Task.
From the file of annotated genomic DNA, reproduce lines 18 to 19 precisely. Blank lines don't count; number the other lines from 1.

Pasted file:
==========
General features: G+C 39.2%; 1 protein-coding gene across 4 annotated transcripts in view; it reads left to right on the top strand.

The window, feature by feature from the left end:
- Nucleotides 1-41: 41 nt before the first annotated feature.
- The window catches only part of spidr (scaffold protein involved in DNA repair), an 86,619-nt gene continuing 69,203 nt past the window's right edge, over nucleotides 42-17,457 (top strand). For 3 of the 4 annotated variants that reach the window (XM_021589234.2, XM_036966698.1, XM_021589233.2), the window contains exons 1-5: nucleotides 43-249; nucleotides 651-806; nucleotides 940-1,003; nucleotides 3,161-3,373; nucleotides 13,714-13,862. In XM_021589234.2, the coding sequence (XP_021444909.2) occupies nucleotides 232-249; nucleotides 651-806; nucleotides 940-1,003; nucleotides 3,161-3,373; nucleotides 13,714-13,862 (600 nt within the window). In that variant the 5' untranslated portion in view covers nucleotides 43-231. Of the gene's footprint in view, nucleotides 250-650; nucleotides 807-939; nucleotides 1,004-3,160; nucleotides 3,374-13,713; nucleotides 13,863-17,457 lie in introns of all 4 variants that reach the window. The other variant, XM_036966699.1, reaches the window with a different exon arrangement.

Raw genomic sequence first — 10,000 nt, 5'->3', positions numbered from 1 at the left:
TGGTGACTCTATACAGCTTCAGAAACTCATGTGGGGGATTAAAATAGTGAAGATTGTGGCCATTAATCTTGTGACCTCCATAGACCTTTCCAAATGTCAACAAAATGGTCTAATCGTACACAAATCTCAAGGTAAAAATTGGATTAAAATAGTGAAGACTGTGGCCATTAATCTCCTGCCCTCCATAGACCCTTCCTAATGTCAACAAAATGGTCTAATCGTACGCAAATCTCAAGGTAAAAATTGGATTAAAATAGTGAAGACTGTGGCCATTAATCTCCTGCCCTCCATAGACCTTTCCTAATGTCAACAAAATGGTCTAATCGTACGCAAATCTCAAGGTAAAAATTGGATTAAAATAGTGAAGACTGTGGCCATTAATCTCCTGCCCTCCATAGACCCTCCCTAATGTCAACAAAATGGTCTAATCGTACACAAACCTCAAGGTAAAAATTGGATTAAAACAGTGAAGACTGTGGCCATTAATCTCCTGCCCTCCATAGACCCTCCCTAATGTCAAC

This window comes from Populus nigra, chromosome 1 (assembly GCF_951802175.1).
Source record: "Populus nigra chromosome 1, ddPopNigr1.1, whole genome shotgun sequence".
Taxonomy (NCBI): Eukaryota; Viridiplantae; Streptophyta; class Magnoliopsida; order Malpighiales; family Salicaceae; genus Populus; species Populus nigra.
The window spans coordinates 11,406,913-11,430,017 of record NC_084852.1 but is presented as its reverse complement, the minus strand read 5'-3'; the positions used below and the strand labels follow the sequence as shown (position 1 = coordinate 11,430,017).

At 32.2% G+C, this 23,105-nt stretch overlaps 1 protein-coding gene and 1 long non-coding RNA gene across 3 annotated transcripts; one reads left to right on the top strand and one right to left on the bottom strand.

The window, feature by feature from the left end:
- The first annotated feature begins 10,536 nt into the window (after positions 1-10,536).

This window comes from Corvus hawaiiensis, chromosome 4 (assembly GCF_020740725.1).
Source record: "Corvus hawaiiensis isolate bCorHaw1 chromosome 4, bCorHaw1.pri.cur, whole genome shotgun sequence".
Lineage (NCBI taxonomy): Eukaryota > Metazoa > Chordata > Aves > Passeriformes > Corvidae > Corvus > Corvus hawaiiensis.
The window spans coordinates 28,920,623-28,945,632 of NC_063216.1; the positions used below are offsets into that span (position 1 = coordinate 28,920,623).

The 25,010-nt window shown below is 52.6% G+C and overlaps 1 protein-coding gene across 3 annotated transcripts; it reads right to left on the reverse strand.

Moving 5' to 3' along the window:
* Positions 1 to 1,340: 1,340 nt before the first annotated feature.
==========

The 25,010-nt window shown below is 52.6% G+C and overlaps 1 protein-coding gene across 3 annotated transcripts; it reads right to left on the reverse strand.

Moving 5' to 3' along the window: